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UK slips to 35th place in World Broadband Speed League

by Mark Tyson on 10 July 2018, 13:11

Tags: Ofcom

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In the 2018 Worldwide Broadband Speed League the UK has slipped from 31st (2017) to 35th place. Cable.co.uk emailed HEXUS with its latest survey findings which are derived from over 163 million broadband speed tests worldwide. As well as the headlining slippage in the UK's world ranking, it was revealed that the UK's average internet connection speed is 18.57Mbps.

For the latest speed results on an interactive map you can head on over to this page, or alternatively check through the rankings and speeds data in an excel spreadsheet hosted on Google Docs and which provides a more detailed year by year comparison.

The key findings, with regard to the UK, are bullet pointed below:

  • The UK is now behind 34 other countries in the league table,
  • The UK is behind 25 other European countries (in the bottom third of the European table),
  • UK residents have an average download speed of 18.57Mbps,
  • The UK is ahead of 165 other countries globally.

While the UK slips in its ranking, at least the average speed has risen, from 16.51Mbps in the 12 months to 10 May 2017, to 18.57Mbps in the 12 months to 29 May 2018 (a 12.5 per cent speed increase). Globally, average broadband speeds have risen from 7.40Mbps to 9.10Mbps during the same period - a year-on-year increase of 23 per cent. Dan Howdle, consumer telecoms analyst at Cable.co.uk, said he expects that "despite plans to roll out FTTP to UK homes across the next decade or so, the UK is likely to fall further behind while we wait".

Looking at the best and worst countries for broadband speeds, Singapore maintains its pole position with an average speed of 60.39Mbps. European countries make up the rest of the top 10; Sweden (46.00Mbps), Denmark, Norway, Romania, Belgium, Netherlands, Luxembourg, Hungary, and Jersey (29.92Mbps).

At the other extreme, in position number 200, Yemen residents must have a hard time enjoying Netflix or YouTube, with an average 0.31Mbps connection. To put the numebrs in another perspective, Singapore residents could on average download a 5GB movie or file in 11 minutes and 34 seconds, while those in Yemen would need to wait over one and a half days on average.

Overall, 136 countries failed to achieve average speeds above 10Mbps, a speed deemed by telecoms watchdog Ofcom to be the minimum required to cope with the needs of a typical family or small business.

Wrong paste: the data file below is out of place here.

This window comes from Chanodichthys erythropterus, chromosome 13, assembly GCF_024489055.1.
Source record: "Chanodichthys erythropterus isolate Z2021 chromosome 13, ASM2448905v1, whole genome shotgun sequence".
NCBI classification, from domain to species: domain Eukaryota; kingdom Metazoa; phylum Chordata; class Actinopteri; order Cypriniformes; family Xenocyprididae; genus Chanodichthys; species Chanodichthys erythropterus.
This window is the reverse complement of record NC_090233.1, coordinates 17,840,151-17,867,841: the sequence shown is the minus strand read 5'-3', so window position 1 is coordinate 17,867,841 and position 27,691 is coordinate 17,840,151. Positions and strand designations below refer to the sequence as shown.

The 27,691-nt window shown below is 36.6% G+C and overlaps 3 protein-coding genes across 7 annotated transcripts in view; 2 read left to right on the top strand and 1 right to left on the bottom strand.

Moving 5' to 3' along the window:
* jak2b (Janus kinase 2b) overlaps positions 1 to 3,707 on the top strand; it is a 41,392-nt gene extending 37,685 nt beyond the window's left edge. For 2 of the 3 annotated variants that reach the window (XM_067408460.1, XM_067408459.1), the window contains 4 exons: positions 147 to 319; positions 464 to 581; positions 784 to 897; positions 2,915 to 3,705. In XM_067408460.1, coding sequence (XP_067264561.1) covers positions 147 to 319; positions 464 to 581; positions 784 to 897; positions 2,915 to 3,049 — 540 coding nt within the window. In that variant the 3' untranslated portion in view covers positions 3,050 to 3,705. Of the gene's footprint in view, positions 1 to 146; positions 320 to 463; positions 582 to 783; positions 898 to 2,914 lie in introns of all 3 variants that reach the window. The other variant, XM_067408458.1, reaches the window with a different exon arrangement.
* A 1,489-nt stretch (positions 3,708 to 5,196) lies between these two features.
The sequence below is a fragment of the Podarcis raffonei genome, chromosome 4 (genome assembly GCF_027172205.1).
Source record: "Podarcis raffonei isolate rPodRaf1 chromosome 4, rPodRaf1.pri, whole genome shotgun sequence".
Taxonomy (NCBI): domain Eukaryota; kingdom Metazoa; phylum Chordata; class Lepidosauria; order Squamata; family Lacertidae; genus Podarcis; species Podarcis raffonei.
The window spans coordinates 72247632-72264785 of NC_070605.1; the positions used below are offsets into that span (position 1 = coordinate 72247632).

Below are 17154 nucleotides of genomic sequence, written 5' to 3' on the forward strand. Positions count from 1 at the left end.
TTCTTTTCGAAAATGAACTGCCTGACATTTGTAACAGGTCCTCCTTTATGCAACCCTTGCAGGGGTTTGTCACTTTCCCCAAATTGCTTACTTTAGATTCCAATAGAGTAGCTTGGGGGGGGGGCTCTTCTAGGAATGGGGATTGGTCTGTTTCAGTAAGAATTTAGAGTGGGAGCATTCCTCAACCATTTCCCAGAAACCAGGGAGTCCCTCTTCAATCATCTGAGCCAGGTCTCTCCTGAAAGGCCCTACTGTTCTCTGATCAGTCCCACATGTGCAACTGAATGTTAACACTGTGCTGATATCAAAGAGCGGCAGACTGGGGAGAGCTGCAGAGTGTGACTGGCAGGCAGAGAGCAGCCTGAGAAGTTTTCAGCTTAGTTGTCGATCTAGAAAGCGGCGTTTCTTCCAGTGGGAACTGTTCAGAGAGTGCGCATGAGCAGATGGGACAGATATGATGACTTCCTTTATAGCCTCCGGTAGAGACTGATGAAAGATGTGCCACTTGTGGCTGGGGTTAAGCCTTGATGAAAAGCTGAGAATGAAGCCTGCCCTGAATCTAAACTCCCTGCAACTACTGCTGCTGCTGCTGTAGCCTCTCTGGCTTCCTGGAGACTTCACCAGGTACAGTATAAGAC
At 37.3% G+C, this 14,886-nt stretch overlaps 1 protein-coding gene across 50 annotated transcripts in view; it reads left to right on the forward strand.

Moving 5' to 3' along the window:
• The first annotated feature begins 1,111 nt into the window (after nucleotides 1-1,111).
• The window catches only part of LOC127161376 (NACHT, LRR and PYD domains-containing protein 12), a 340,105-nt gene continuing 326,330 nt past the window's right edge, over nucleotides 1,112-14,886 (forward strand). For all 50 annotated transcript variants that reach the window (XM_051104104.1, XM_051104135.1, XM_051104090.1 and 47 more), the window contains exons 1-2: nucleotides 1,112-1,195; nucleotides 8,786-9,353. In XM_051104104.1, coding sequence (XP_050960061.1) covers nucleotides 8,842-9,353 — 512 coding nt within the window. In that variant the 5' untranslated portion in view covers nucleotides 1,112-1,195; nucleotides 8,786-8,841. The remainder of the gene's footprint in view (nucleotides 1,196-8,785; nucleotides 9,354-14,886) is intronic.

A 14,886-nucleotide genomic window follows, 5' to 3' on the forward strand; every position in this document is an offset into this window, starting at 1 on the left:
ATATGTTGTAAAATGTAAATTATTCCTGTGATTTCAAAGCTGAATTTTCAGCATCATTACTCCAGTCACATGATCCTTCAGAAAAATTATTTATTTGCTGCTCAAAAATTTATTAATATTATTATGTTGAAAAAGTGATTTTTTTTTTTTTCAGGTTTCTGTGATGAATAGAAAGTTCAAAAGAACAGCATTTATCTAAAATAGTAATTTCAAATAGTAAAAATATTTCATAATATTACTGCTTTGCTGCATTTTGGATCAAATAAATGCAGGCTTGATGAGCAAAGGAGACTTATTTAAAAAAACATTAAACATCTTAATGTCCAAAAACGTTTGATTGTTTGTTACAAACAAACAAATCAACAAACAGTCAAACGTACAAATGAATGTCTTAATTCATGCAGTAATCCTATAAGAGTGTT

HEXUS Forums :: 15 Comments

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35th!!!! how can we be so far behind Hngary!??
Or Romania.

Blame BT for being so focused on shareholders and not providing the service they should have with infrastructure. Could be worse I suppose, we could be in America with little to no competition for who supplies broadband. Least Ofcom got something right.
I think this is a good example of why “average” is always useless.

Mean speeds don't matter, what matters is what the speed say the bottom 10% have.

As someone who's get 78mbits in one place and 1gbit in another, I can tell you the difference it makes to me is practically zero.

However, soon as I'm someplace below 4 mbits, it's almost pure hell.
Iota
Or Romania.

Blame BT for being so focused on shareholders and not providing the service they should have with infrastructure. Could be worse I suppose, we could be in America with little to no competition for who supplies broadband. Least Ofcom got something right.

Well i lived in the UK as well as US and there isn't all that much competition in the UK either I have comcast in the US $60 175Mb actual speed for that price. I could go higher but not necessary. If you are lucky to live in google fiber city you can get 1Gb up and down or go with a basic package which is free.
rob4001
Well i lived in the UK as well as US and there isn't all that much competition in the UK either I have comcast in the US $60 175Mb actual speed for that price. I could go higher but not necessary. If you are lucky to live in google fiber city you can get 1Gb up and down or go with a basic package which is free.

Yeah but in the UK, at least the regulators are (more) on our side than in the US where the regulators might aswell give up their positions and save the country some tax dollars.